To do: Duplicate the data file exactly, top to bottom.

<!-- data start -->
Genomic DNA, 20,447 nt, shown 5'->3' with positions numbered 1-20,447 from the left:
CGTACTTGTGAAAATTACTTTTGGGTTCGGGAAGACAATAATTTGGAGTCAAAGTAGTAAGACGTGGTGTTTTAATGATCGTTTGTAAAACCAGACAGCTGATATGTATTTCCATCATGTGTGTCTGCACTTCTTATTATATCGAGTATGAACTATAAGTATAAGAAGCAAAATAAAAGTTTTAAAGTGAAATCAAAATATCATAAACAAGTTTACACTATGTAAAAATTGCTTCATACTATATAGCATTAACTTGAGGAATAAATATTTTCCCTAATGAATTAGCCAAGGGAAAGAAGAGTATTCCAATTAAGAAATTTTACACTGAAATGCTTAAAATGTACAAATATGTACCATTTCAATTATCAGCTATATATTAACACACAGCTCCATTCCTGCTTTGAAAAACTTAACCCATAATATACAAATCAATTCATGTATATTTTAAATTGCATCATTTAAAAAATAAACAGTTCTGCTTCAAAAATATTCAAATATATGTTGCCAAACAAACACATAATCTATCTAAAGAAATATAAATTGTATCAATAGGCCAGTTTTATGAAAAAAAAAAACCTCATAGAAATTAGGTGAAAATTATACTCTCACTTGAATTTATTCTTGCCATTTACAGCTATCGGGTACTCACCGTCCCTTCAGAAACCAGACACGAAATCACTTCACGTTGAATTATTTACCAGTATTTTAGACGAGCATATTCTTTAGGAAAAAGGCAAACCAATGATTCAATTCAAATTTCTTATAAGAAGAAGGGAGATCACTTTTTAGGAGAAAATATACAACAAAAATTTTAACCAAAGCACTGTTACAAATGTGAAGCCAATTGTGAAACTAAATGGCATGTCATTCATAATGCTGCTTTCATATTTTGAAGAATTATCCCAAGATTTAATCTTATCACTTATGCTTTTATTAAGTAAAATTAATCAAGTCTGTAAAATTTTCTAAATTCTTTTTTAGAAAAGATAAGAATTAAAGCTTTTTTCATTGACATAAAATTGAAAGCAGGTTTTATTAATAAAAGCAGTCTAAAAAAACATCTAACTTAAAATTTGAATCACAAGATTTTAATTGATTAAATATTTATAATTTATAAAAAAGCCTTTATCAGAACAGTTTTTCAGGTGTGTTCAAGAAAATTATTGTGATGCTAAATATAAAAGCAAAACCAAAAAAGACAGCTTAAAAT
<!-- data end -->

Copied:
Genomic DNA, 20,447 nt, shown 5'->3' with positions numbered 1-20,447 from the left:
CGTACTTGTGAAAATTACTTTTGGGTTCGGGAAGACAATAATTTGGAGTCAAAGTAGTAAGACGTGGTGTTTTAATGATCGTTTGTAAAACCAGACAGCTGATATGTATTTCCATCATGTGTGTCTGCACTTCTTATTATATCGAGTATGAACTATAAGTATAAGAAGCAAAATAAAAGTTTTAAAGTGAAATCAAAATATCATAAACAAGTTTACACTATGTAAAAATTGCTTCATACTATATAGCATTAACTTGAGGAATAAATATTTTCCCTAATGAATTAGCCAAGGGAAAGAAGAGTATTCCAATTAAGAAATTTTACACTGAAATGCTTAAAATGTACAAATATGTACCATTTCAATTATCAGCTATATATTAACACACAGCTCCATTCCTGCTTTGAAAAACTTAACCCATAATATACAAATCAATTCATGTATATTTTAAATTGCATCATTTAAAAAATAAACAGTTCTGCTTCAAAAATATTCAAATATATGTTGCCAAACAAACACATAATCTATCTAAAGAAATATAAATTGTATCAATAGGCCAGTTTTATGAAAAAAAAAAACCTCATAGAAATTAGGTGAAAATTATACTCTCACTTGAATTTATTCTTGCCATTTACAGCTATCGGGTACTCACCGTCCCTTCAGAAACCAGACACGAAATCACTTCACGTTGAATTATTTACCAGTATTTTAGACGAGCATATTCTTTAGGAAAAAGGCAAACCAATGATTCAATTCAAATTTCTTATAAGAAGAAGGGAGATCACTTTTTAGGAGAAAATATACAACAAAAATTTTAACCAAAGCACTGTTACAAATGTGAAGCCAATTGTGAAACTAAATGGCATGTCATTCATAATGCTGCTTTCATATTTTGAAGAATTATCCCAAGATTTAATCTTATCACTTATGCTTTTATTAAGTAAAATTAATCAAGTCTGTAAAATTTTCTAAATTCTTTTTTAGAAAAGATAAGAATTAAAGCTTTTTTCATTGACATAAAATTGAAAGCAGGTTTTATTAATAAAAGCAGTCTAAAAAAACATCTAACTTAAAATTTGAATCACAAGATTTTAATTGATTAAATATTTATAATTTATAAAAAAGCCTTTATCAGAACAGTTTTTCAGGTGTGTTCAAGAAAATTATTGTGATGCTAAATATAAAAGCAAAACCAAAAAAGACAGCTTAAAAT